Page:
In this film, we join the director as he contemplates his place in the universe, his drive to make the world a better place, and the ways in which the two connect. To do this, he takes us with him on an international and historical journey to various flash points of spiritual activism around the world, including Montgomery, Alabama; Robben Island, South Africa; Andrah, India; Ho Chi Minh City, Vietnam; and South Central Los Angeles. We follow him to Vietnam for ceremonies of reconciliation for Buddhist monks exiled by the Communist government; to India to report on the “post-Gandhi” struggle by that nation’s untouchables; to the anti-government protests by teachers in Oaxaca, Mexico, and to Quebec City, where people gather to protest the Free Trade Agreement

Helping to prove his point are a host of academics, philosophers and celebrities, and eloquent icons, including American Civil Rights legend Congressman John Lewis, actor turned activist Daryl Hannah, Nobel prize winner Archbishop Desmond Tutu, Pulitzer Prize Winning Author Alice Walker, Buddhist peace activist monk Thich Nhat Hahn, famed tree sitter Julia Butterfly Hill, and dharma punk, Noah Levine.

The centrepiece of the film, is Ripper’s coverage of the protest against the razing of North America’s largest urban garden in South Central Los Angeles – a vacant lot transformed into a vibrant oasis by 350 low-income Latino families a decade earlier. The focus is on the farm’s community, who have lived off this land for decades and will be drastically affected by a developer’s decision to raze it to make way for an industrial warehouse. The protest is in vain, and the subsequent displacement of hundreds of Latino caretakers makes for a solid case study and offers some well-rounded profiles of the people involved – both locals and “imported” activists – in these types of activities. It also provides a nice trajectory of what a modern-day campaign involves, from meditative vigils to peaceful roadblocks and, occasionally being dragged off in handcuffs.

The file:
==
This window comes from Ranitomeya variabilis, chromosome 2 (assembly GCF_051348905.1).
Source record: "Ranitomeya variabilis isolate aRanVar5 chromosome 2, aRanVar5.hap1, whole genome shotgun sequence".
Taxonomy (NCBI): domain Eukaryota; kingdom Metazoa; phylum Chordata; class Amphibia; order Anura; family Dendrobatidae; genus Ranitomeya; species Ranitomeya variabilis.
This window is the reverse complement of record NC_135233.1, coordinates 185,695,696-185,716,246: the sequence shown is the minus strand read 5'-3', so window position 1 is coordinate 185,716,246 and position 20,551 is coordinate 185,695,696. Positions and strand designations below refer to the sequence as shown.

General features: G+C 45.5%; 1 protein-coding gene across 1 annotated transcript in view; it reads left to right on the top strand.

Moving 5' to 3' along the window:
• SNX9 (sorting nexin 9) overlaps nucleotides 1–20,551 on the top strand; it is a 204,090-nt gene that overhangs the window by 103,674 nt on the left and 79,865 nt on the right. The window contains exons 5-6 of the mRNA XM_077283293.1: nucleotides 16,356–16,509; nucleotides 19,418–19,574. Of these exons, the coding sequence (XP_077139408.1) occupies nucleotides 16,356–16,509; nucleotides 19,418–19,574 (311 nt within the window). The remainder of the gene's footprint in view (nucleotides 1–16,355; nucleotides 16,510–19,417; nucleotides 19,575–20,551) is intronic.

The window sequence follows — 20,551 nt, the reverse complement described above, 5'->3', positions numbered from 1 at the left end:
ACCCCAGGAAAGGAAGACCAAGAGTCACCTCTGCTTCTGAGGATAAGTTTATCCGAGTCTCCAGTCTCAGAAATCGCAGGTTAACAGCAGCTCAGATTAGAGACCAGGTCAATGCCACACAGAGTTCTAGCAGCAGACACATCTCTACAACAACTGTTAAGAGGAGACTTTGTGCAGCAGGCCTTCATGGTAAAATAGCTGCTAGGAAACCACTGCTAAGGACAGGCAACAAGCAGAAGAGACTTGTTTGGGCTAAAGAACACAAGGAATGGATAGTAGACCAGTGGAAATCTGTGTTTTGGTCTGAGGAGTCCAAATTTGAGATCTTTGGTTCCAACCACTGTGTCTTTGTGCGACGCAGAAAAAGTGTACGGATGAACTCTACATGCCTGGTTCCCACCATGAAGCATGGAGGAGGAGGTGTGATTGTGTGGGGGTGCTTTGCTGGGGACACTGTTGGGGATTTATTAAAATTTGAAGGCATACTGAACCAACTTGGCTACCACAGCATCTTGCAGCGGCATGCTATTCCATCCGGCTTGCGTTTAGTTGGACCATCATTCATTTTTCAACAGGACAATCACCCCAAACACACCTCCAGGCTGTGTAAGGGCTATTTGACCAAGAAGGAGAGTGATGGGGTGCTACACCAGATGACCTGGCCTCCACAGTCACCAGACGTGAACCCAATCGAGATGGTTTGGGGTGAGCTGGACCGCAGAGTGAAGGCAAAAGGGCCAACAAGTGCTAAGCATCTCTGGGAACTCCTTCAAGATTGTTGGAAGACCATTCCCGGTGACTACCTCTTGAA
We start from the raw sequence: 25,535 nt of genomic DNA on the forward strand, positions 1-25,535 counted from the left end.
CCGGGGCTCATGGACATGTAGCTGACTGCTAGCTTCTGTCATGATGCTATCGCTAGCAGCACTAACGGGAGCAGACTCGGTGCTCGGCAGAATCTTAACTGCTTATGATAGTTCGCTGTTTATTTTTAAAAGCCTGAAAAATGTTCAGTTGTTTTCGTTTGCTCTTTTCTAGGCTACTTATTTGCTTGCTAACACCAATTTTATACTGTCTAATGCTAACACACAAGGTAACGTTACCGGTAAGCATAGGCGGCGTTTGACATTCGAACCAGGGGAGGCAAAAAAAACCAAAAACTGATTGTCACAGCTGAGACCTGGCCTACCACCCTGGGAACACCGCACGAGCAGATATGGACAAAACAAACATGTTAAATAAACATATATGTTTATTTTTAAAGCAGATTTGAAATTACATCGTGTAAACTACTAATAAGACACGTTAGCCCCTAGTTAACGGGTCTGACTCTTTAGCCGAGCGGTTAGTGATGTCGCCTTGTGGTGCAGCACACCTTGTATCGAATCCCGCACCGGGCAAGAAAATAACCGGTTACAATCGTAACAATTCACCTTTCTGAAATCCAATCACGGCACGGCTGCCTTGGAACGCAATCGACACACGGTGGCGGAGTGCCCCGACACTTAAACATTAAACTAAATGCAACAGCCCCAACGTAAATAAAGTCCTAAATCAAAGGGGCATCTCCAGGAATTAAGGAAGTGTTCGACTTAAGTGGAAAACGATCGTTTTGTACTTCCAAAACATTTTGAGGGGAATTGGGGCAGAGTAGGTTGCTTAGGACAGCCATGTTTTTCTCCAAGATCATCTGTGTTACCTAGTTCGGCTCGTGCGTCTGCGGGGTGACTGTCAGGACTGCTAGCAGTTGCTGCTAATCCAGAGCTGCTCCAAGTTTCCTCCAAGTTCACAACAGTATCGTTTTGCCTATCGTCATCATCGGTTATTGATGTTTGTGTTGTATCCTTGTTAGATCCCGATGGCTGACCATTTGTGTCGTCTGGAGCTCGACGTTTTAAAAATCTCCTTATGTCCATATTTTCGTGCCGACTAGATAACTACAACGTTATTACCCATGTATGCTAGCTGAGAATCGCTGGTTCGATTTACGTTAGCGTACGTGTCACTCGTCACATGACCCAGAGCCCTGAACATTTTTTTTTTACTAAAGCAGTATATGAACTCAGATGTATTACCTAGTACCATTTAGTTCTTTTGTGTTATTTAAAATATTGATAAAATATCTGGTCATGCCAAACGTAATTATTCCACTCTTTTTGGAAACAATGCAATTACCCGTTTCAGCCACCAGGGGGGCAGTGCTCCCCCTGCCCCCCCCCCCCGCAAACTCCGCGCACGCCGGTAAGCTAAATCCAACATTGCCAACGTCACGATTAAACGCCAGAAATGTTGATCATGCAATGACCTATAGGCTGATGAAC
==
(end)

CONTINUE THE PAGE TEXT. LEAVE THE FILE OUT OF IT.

This is a visually powerful documentary about the impact and the necessity of spiritual action in today’s world, fueled by the belief that what we have now can be transformed into someting better. It explores what motivates today’s activists and whether their tactics are changing from rebellion that seeks action from an outside source to the more peaceful approach of being change. What needs to be understood if we hope to move forward in this new way with any measure of success? The idea that change will only occur if it comes from a place of compassion may still sound hokey to many but we have only to look at today’s results of the work begun by Gandhi and Martin Luther King Jr., to appreciate the quality and commitment of their approach.